Earlier in the week, the Minister of Health had said that the increase in infections is because of individuals not respecting restrictive measures and that the government would take “all the measures, including further restrictions, if needed.” 

Currently, the government is attempting to combat the spread of COVID-19 through measures such as the mandatory use of masks in public places. There is also a curfew on bars, cafes, and restaurants, which are allowed to stay open until 11:30 p.m. (and play music until 9 p.m.) — they must keep a minimum of 2 meters between tables and provide hand sanitizer on each table.

According to a government decision from September 25, the measurement of temperature is mandatory “when entering public and private buildings.” The same decision opened theaters and cinemas, which had been closed since the initial measures were introduced in March, although they are only allowed to operate at 40% capacity.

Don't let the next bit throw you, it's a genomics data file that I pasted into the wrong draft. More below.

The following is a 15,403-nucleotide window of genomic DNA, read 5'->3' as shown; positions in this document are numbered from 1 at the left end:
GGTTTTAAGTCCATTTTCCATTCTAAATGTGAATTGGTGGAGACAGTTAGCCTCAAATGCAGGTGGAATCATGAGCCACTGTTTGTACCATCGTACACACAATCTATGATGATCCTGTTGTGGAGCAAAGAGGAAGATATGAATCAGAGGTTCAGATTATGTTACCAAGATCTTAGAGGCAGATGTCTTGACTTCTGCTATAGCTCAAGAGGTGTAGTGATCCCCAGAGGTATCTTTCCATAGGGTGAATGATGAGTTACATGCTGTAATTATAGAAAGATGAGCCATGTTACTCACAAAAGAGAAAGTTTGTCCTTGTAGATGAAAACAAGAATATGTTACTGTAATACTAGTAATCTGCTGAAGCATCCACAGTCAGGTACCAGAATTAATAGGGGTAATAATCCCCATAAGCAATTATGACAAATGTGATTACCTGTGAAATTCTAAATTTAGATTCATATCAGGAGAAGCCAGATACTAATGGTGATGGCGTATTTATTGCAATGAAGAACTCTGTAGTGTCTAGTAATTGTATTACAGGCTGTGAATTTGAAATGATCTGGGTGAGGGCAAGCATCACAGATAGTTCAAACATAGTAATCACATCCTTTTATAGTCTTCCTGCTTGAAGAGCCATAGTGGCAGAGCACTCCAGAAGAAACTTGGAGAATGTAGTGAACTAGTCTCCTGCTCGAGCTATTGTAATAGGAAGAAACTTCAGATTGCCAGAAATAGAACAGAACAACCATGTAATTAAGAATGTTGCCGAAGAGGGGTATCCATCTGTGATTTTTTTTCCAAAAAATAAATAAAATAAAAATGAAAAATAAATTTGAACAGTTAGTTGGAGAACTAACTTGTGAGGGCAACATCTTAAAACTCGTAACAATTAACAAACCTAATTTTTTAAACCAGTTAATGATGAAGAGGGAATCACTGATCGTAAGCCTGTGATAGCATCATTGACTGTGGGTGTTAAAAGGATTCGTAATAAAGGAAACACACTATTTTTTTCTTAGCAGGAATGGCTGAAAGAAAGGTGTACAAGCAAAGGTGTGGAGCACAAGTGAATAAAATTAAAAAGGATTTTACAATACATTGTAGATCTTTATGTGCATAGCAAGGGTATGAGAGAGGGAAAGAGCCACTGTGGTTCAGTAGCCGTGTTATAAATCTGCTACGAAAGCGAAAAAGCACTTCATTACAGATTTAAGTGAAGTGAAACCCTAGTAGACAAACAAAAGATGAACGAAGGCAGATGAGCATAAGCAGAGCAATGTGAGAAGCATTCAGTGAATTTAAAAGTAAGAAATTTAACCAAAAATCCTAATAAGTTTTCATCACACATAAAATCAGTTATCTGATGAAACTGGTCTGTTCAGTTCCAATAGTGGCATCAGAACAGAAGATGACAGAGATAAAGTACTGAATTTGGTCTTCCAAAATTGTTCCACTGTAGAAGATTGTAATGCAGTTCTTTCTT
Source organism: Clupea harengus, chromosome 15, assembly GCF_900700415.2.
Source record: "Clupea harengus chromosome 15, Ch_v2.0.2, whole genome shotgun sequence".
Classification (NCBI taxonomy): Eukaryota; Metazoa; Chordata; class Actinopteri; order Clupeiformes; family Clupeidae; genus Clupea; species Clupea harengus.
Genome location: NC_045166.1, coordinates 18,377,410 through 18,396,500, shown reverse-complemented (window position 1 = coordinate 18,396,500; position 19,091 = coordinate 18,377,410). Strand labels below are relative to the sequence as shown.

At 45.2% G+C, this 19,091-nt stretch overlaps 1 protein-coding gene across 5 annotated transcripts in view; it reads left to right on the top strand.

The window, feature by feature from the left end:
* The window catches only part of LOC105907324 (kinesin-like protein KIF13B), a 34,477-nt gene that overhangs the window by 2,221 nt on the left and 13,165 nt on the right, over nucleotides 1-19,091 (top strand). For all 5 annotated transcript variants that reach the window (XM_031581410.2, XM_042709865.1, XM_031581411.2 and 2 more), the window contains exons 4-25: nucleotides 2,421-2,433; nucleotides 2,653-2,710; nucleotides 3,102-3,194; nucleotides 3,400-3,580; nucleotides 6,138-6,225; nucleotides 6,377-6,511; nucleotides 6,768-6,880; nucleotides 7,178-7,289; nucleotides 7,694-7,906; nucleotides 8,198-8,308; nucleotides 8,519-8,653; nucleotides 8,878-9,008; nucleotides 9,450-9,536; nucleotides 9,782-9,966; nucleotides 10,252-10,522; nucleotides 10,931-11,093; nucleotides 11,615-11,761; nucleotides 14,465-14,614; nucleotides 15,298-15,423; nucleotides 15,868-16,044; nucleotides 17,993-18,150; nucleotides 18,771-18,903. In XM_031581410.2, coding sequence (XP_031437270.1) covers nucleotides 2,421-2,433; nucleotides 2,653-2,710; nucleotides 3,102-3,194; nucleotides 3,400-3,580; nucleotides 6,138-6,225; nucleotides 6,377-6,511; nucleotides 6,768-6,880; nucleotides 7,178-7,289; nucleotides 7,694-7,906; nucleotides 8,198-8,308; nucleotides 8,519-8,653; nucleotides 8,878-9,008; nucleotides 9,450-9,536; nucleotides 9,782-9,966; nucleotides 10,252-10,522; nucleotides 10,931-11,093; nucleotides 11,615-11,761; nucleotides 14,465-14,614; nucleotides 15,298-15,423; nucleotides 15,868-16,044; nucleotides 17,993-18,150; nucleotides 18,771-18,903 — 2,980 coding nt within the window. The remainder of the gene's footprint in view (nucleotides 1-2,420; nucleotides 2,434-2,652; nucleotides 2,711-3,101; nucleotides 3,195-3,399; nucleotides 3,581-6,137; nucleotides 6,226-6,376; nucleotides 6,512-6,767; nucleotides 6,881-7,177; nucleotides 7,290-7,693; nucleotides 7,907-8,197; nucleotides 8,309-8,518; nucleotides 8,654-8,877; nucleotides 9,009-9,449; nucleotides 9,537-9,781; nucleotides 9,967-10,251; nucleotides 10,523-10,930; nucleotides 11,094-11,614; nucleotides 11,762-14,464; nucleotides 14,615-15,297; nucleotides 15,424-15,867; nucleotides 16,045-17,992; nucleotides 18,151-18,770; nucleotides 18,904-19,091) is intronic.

Outside, gatherings of more than five people are prohibited “in public squares, parks, etc.” 

Schools in the country opened in several rounds during September, but tens have since closed because the virus spread among students and teachers. The Ministry of Education has said that the closed schools have resumed online teaching. 

In August, a new Law on Preventing and Combating COVID-19 Pandemic was approved by the Kosovo Assembly, setting out fines for those who do not comply with the restrictions. The fine for those caught not wearing a mask in public is 35 euros.K

Feature image: Atdhe Mulla / K2.0.